The Right People in Prison: Repeat Offenders Program
Crime in Arizona is at a historic low—the lowest rate since 1963. Not only is it continuing to fall, it’s falling faster than the nation as a whole. Last year, the overall rate in Arizona fell 3.4 percent, a bigger drop than the national decline of 2.6 percent. And this represents a decades-long trend.
Now why are the rates going down? We can point to a few things. Police departments have developed better policing strategies such as community policing. The public has a greater awareness of the risks of crime and ways to prevent becoming a victim. However, at MCAO, we also believe there are fewer crimes because the right people are behind bars, the repeat offenders.
According to a widely respected study conducted by the Rand Corporation, 20 percent of criminals are committing 80 percent of all crimes. The Repeat Offender Program (ROP) at MCAO is designed to address this reality.
In 1994, Arizona enacted “Truth in Sentencing,” requiring that convicted felons must serve at least 85% of their court-imposed sentence in prison. This keeps repeat or violent offenders off the streets longer, preventing thousands of crimes each year.
In 2010, Daryl Fischer, an expert on criminal justice analysis, released a study on the impact of Truth in Sentencing in Arizona which confirmed that incarcerating repeat offenders prevents crime. Between 2005-2010 an additional 3,100 offenders were imprisoned. Each of those offenders represented 11.5 repeat offenses per year, or approximately one per month. With a 33-month average prison sentence for these offenses, a total of 98,038 additional crimes were prevented.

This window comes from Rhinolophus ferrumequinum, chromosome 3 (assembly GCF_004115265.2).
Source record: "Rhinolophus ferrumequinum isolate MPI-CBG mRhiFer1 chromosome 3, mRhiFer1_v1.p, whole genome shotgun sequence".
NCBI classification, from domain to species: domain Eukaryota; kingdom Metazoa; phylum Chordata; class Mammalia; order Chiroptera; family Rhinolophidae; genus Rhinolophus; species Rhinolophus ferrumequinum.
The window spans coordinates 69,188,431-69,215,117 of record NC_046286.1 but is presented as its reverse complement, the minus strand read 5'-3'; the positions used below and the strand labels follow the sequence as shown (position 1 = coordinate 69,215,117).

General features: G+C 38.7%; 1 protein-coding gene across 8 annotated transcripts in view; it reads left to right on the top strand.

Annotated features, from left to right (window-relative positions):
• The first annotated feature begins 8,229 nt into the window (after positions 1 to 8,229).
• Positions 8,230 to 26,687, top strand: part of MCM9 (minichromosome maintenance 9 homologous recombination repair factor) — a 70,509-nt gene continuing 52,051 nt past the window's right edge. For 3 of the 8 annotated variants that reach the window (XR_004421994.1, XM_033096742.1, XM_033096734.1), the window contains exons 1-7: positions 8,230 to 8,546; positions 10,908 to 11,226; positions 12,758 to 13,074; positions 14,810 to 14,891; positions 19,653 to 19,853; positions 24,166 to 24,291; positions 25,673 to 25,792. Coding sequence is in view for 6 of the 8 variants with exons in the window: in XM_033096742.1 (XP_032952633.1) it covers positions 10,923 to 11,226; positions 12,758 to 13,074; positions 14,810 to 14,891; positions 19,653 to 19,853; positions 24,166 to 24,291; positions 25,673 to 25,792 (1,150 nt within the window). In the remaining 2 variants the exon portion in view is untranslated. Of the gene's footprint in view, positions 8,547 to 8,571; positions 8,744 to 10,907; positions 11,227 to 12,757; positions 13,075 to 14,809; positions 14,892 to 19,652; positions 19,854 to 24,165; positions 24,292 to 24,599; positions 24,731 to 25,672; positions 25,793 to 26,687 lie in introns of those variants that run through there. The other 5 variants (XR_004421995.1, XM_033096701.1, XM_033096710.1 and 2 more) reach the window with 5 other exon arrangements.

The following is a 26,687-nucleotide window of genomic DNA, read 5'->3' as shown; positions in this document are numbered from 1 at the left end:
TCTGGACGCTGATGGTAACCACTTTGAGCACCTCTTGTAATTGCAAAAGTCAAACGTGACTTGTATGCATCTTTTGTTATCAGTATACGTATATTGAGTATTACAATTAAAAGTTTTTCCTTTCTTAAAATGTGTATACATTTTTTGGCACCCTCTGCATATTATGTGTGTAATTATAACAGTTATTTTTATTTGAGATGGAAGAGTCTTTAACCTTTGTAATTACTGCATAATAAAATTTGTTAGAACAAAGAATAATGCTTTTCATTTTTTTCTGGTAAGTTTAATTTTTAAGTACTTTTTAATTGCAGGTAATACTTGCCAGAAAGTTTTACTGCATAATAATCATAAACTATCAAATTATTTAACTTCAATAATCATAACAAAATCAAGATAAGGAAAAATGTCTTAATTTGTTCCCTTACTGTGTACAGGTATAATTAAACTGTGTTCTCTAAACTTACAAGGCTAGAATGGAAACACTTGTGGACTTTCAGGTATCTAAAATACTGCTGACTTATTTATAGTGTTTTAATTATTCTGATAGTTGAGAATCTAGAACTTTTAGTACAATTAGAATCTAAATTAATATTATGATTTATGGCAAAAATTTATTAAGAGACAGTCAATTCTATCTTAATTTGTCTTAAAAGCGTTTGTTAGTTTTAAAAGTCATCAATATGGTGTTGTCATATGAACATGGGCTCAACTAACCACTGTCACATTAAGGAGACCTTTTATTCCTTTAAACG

In his study, Fischer found that of those in prison, 95.3 percent have committed a violent felony or multiple felonies. These crimes include “Dangerous Offenses” which is defined by Arizona state law as offenses involving injury, weapon use, a sex offense, or Dangerous Crimes Against Children. Only 4.7 percent of people in prison are non-violent first offenders. It’s important to note that non-violent crimes include drug trafficking, child pornography and certain white collar crimes. More information about the impact of sentencing and incarceration on crime rates can be found at azsentencing.org.
As law enforcement agencies make strides in getting repeat offenders off the streets, MCAO’s team of ROP attorneys and staff ensure that these offenders stay off the streets.
Repeat offender policies at MCAO focus on incarceration, unlike the probation and treatment approach to many first-time offenders. Defendants are typically presented with a choice of pleading to the most serious charge with sentence enhancements based on extensive criminal histories or taking their chances at trial with longer sentencing possibilities. Because of the risk they pose for ongoing criminal activity, repeat offenders are generally ineligible for diversion programs or probation. These offenders are typically sentenced to substantial lengths of time in the Arizona Department of Corrections.
ROP attorneys and staff cooperate closely with multiple law enforcement agencies throughout the valley in pursuing and prosecuting repeat offenders for crimes ranging from armed robbery and aggravated assault to shoplifting and trafficking in stolen property to misconduct involving weapons.
The Repeat Offender Program at the Maricopa County Attorney’s Office has been around in one form or another for the past 20 years. At times in its history, ROP was part of the Gang Bureau, but today it stands as its own bureau in the Major Offenders Division. The nine deputy county attorneys in ROP prosecute an average of 800 cases a year and take pride in prosecuting and getting repeat offenders off the streets.
ROP Bureau Chief Mitch Rand has been with MCAO for nearly 30 years and he takes special pride in the work he and the ROP prosecutors accomplish. “Over the years, with technology and organizational changes, the ROP Bureau has become more equipped than ever to be able to identify and prosecute these repeat offenders and career criminals. Our policies are tough and our prosecutors are tougher. Better prosecutions mean lower recidivism rates and a safer community.”